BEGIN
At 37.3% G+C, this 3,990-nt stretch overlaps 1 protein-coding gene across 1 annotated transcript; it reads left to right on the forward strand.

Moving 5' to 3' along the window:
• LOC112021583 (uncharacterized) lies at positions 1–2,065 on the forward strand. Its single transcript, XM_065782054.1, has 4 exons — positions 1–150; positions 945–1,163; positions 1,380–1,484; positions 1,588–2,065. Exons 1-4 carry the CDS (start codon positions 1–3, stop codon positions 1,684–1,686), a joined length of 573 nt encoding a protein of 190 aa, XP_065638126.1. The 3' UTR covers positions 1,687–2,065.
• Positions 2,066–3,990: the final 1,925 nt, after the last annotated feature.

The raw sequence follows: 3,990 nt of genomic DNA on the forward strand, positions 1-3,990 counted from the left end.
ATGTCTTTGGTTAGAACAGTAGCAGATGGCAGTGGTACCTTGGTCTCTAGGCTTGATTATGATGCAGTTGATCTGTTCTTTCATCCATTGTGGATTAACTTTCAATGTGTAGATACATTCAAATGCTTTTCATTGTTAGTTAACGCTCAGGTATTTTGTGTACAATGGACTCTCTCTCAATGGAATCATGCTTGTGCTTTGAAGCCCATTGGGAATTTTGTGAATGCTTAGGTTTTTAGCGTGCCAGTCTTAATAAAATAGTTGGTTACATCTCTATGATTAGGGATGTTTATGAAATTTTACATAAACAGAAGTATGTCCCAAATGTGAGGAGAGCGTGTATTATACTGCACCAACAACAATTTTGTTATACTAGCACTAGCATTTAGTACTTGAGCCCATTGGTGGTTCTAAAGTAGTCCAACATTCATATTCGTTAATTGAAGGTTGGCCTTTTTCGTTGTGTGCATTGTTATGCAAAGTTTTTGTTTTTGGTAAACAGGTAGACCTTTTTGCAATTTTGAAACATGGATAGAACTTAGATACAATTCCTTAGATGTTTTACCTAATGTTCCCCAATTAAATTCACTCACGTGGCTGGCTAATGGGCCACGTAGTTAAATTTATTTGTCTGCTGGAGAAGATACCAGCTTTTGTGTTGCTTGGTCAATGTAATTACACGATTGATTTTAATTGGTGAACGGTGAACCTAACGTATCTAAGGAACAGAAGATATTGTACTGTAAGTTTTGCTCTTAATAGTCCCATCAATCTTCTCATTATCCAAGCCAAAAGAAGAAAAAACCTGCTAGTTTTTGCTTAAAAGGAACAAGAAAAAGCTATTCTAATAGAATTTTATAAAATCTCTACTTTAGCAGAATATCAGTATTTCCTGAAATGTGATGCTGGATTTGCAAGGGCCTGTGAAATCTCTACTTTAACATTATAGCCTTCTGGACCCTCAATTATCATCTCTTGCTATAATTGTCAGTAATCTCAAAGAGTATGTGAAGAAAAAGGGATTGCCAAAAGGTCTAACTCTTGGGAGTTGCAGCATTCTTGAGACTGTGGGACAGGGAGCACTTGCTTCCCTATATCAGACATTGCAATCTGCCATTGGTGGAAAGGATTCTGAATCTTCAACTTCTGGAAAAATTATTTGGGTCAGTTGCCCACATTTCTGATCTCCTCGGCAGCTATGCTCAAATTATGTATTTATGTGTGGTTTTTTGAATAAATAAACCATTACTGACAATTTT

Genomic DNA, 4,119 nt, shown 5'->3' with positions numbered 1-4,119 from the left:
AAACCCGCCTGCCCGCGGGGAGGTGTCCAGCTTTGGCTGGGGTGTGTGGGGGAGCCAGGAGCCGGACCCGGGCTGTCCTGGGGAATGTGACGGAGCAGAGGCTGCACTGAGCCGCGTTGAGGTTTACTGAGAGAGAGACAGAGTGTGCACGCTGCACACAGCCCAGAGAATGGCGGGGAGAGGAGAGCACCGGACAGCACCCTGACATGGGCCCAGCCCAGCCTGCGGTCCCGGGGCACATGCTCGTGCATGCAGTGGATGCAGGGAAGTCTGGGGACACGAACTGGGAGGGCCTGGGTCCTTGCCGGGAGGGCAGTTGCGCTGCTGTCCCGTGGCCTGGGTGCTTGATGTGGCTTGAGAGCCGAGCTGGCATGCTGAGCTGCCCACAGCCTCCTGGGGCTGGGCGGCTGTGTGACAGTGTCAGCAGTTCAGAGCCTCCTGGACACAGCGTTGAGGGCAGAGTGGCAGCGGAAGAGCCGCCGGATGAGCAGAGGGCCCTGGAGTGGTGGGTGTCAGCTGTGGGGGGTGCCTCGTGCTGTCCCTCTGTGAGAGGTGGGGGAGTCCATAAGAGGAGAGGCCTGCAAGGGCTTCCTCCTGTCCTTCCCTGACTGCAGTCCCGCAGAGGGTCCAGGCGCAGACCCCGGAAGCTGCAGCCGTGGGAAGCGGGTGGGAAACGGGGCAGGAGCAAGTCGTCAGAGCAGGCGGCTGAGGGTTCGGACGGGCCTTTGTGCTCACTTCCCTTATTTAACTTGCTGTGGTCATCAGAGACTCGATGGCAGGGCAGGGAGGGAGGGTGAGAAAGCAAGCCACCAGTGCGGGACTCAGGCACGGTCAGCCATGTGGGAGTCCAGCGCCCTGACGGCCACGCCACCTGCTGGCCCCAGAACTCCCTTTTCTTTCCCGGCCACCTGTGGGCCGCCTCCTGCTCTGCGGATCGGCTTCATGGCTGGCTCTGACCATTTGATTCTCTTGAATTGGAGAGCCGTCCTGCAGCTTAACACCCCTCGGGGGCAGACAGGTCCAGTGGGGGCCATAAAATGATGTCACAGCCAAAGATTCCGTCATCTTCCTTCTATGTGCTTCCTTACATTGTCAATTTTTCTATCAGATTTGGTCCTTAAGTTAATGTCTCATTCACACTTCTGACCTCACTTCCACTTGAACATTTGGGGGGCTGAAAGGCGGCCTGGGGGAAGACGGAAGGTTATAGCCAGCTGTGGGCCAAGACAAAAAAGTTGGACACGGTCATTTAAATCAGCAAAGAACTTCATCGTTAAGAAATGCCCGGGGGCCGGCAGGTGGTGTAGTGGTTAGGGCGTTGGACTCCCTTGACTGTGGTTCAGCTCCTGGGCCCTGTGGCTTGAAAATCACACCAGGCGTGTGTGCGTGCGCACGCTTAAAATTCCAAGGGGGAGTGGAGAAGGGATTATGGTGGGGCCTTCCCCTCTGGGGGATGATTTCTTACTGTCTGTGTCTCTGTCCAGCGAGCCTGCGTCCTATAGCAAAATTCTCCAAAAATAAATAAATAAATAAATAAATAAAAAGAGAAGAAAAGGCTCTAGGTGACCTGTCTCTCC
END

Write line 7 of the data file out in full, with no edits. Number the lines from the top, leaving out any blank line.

Genomic DNA, 4,119 nt, shown 5'->3' with positions numbered 1-4,119 from the left: